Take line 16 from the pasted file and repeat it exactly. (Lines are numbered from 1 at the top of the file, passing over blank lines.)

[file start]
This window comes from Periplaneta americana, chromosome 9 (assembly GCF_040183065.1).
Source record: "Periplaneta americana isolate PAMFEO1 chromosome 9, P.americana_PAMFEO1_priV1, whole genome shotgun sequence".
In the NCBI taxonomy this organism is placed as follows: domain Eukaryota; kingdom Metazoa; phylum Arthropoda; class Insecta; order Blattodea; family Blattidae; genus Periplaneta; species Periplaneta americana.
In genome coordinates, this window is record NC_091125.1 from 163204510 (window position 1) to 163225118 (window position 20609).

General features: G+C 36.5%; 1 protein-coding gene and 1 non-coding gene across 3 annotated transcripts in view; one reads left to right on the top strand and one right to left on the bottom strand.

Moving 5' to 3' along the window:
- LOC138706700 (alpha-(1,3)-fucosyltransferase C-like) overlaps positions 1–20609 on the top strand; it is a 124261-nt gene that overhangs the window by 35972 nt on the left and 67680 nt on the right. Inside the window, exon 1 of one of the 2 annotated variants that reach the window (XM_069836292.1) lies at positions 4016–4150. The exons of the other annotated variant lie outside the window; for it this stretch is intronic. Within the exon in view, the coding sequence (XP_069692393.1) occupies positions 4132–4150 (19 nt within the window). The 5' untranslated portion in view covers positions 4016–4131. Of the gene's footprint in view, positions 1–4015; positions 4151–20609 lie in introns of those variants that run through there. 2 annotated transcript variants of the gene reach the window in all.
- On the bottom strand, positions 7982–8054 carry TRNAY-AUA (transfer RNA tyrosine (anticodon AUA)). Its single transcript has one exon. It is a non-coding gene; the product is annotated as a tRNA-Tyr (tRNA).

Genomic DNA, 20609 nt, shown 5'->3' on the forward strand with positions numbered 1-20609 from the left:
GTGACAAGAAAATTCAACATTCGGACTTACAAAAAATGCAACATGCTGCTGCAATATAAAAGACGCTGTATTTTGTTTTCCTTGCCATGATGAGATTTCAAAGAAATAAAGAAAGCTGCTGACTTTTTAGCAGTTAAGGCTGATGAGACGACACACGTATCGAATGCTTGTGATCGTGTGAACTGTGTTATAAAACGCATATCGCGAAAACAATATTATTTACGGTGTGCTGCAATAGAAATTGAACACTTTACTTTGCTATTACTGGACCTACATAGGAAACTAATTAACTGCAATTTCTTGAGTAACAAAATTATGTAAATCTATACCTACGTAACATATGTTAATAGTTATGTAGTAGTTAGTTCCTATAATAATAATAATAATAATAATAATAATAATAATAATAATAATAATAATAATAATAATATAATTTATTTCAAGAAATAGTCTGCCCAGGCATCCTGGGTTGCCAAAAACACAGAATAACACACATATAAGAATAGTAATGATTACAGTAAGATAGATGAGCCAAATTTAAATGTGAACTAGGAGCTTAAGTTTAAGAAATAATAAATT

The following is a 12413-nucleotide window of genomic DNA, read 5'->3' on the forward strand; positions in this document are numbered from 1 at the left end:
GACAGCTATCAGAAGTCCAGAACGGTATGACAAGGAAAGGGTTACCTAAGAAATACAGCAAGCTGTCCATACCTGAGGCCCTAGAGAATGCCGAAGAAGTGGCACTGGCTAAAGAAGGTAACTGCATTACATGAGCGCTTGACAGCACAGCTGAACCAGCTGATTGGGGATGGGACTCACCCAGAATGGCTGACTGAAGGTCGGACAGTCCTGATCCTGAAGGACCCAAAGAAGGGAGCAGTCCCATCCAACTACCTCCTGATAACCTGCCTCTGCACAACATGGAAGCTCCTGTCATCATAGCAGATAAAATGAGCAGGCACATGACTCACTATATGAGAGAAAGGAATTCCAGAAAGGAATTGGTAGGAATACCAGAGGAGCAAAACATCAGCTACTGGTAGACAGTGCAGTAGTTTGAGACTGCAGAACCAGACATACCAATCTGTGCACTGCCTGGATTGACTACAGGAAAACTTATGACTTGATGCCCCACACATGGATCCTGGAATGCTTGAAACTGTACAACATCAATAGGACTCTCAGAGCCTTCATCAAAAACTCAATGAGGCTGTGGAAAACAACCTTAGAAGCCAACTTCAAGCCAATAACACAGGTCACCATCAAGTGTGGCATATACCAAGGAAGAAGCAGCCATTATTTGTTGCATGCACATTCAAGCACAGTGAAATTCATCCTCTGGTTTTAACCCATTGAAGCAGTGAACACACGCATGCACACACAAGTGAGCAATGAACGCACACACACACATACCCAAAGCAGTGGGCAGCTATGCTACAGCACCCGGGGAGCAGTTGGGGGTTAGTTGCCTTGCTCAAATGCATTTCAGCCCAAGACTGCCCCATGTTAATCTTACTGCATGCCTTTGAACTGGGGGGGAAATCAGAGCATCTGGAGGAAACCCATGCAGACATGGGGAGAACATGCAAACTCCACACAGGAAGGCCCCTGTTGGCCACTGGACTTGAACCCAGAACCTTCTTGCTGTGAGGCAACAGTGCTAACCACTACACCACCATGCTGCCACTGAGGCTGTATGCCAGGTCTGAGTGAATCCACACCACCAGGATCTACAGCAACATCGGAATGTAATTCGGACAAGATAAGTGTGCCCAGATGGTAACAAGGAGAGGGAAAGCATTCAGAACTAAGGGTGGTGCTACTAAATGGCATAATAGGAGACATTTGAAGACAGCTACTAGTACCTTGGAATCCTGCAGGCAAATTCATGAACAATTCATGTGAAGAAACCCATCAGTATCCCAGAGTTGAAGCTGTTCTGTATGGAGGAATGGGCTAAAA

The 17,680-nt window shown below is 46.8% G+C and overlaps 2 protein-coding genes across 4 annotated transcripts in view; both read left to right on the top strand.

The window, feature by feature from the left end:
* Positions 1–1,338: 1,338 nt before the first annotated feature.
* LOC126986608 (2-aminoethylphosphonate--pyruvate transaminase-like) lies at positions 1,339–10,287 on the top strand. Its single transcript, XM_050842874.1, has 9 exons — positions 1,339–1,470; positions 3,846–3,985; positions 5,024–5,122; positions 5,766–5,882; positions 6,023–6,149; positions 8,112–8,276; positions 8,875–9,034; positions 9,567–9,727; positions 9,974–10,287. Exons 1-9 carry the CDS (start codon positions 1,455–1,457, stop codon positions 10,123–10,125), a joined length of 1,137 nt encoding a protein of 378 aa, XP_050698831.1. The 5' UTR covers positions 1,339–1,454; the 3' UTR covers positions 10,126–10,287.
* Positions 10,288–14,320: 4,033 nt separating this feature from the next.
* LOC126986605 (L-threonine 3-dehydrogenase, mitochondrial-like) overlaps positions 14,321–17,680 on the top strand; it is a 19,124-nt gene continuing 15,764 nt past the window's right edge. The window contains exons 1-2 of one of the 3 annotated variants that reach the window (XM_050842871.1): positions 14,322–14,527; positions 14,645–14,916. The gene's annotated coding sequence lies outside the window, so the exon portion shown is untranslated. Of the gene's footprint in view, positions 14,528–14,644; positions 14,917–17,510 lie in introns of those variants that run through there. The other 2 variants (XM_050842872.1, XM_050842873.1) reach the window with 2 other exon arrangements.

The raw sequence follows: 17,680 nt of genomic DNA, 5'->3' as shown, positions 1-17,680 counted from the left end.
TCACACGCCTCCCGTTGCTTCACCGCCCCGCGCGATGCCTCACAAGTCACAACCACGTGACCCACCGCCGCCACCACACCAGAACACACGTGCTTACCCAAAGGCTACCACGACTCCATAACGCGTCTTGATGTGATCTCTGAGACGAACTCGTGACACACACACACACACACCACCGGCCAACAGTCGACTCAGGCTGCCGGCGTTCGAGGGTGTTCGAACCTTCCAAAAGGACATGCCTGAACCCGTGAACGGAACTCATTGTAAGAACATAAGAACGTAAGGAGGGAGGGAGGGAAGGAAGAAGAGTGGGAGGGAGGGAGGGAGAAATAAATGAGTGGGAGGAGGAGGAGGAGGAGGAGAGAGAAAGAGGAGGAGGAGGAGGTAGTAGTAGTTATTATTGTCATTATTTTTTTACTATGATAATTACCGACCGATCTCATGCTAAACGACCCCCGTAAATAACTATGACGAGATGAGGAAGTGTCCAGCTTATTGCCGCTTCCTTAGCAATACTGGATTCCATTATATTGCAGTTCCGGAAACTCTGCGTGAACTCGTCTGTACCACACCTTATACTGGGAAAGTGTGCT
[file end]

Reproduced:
* LOC126986608 (2-aminoethylphosphonate--pyruvate transaminase-like) lies at positions 1,339–10,287 on the top strand. Its single transcript, XM_050842874.1, has 9 exons — positions 1,339–1,470; positions 3,846–3,985; positions 5,024–5,122; positions 5,766–5,882; positions 6,023–6,149; positions 8,112–8,276; positions 8,875–9,034; positions 9,567–9,727; positions 9,974–10,287. Exons 1-9 carry the CDS (start codon positions 1,455–1,457, stop codon positions 10,123–10,125), a joined length of 1,137 nt encoding a protein of 378 aa, XP_050698831.1. The 5' UTR covers positions 1,339–1,454; the 3' UTR covers positions 10,126–10,287.